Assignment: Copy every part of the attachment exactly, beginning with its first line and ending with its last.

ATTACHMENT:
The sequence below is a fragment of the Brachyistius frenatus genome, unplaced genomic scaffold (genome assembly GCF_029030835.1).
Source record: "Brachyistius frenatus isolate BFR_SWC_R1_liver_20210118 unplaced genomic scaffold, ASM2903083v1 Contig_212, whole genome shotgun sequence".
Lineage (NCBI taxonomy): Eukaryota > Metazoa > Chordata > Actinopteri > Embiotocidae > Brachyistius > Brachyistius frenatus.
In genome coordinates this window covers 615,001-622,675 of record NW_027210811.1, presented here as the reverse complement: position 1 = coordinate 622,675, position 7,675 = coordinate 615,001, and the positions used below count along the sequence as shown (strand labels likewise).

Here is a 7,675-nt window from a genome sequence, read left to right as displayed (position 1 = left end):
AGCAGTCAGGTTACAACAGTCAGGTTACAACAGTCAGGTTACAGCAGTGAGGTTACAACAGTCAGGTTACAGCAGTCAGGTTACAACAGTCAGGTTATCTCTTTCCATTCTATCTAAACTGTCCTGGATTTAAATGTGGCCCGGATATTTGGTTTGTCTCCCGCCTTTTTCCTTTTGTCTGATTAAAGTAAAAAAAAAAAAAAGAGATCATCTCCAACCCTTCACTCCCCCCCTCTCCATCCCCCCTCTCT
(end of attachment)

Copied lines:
The sequence below is a fragment of the Brachyistius frenatus genome, unplaced genomic scaffold (genome assembly GCF_029030835.1).
Source record: "Brachyistius frenatus isolate BFR_SWC_R1_liver_20210118 unplaced genomic scaffold, ASM2903083v1 Contig_212, whole genome shotgun sequence".
Lineage (NCBI taxonomy): Eukaryota > Metazoa > Chordata > Actinopteri > Embiotocidae > Brachyistius > Brachyistius frenatus.
In genome coordinates this window covers 615,001-622,675 of record NW_027210811.1, presented here as the reverse complement: position 1 = coordinate 622,675, position 7,675 = coordinate 615,001, and the positions used below count along the sequence as shown (strand labels likewise).

Here is a 7,675-nt window from a genome sequence, read left to right as displayed (position 1 = left end):
AGCAGTCAGGTTACAACAGTCAGGTTACAACAGTCAGGTTACAGCAGTGAGGTTACAACAGTCAGGTTACAGCAGTCAGGTTACAACAGTCAGGTTATCTCTTTCCATTCTATCTAAACTGTCCTGGATTTAAATGTGGCCCGGATATTTGGTTTGTCTCCCGCCTTTTTCCTTTTGTCTGATTAAAGTAAAAAAAAAAAAAAGAGATCATCTCCAACCCTTCACTCCCCCCCTCTCCATCCCCCCTCTCT